Before this profound shift in mood, an artist named Judee Sill attempted to marry transcendental spirituality with pop music. Her first few albums utilized heartfelt songs with strong melodies to tackle highly personal Christian themes of mystical union, salvation, and redemption. Sill called her own genre country-cult-baroque, attempting to describe the singular way she blended her classical training with the laid-back Southern California vibe of the era. Maybe her music was a little too serious or a bit too complex for the time – whatever it was, her albums never got caught on. The same could be said for her unrequited love for David Geffen, which faded along with the sales of her 1973 effort “Heart Food.” Sill never finished a third album and would die of a heroin overdose just as the decade was coming to a close, forgotten by the music industry.

NRBQ might qualify as one of the most enduring cult favorites that came out of the decade, a fact that might be pinned to their effortless balance between ingenuity and hard-won skill. At once they have managed to be energetic blues players and enduring weirdos, ones who have consistently evolved over the decades into new forms of music and being. To this day, their 1972 album “Scraps” sits up there as an oddly satisfying blend of pub rock, cabaret playfulness, and heartfelt songwriting.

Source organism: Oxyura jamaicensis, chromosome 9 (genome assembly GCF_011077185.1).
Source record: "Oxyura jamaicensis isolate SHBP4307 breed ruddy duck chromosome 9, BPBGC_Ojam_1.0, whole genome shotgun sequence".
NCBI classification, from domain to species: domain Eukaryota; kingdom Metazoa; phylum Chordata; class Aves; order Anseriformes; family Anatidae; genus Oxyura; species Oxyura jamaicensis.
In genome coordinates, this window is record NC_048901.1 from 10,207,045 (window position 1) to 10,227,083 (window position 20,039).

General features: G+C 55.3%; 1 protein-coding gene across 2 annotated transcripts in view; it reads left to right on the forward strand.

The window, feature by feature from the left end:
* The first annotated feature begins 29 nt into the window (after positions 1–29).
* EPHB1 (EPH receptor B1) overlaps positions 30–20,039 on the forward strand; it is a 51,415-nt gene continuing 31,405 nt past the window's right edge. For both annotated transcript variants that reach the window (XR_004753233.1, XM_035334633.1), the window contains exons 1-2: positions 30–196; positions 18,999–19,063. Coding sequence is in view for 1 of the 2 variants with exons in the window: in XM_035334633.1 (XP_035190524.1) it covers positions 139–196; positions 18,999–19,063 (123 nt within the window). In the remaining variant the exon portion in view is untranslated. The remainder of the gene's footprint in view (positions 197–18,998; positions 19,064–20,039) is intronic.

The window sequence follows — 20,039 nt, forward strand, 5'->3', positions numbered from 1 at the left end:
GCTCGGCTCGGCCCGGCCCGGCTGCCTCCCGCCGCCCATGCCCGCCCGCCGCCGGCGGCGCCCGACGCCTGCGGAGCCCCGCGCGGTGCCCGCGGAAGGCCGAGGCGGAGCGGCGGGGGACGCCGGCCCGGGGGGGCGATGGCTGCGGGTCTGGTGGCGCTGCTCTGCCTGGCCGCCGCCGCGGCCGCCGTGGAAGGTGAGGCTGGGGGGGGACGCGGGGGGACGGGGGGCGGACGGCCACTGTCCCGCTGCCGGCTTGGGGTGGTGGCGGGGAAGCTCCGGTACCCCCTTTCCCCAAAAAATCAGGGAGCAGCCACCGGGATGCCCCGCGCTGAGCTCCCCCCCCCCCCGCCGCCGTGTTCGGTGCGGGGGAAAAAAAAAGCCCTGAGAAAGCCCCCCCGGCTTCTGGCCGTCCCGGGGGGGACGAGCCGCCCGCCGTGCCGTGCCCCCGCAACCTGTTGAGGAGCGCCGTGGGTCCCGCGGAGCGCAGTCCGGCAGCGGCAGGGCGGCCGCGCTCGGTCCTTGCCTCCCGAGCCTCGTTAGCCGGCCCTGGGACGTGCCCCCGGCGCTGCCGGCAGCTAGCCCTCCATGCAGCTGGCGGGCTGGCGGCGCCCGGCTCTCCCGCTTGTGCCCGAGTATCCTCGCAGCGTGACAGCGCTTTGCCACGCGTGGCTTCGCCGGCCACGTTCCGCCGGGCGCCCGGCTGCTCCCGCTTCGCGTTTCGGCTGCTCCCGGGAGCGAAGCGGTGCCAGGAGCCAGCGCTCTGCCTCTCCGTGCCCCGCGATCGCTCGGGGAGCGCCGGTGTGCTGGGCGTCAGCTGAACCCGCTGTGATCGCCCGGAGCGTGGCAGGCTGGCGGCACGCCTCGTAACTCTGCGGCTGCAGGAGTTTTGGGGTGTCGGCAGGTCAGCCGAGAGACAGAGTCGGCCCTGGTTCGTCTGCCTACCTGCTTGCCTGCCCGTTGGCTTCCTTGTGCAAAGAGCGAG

“Magnet,” the second song off the album, is the sort of jauntily charismatic tune that gets you out of your seat. There’s truly nothing special about it, which is also what makes it so wonderful. Just like with the understated soul workouts on Carole King’s “Tapestry,” NRBQ manages to squeeze every last drop of groove and delight from their mix of piano, bass, drums, and guitar: “I’m like a convict / You’re like the FBI / I ask for breakfast / You bring a piece of pie” Full of smart similes and politely jabbing lyrics, it’s the sort of track that you want to go back to time and time again.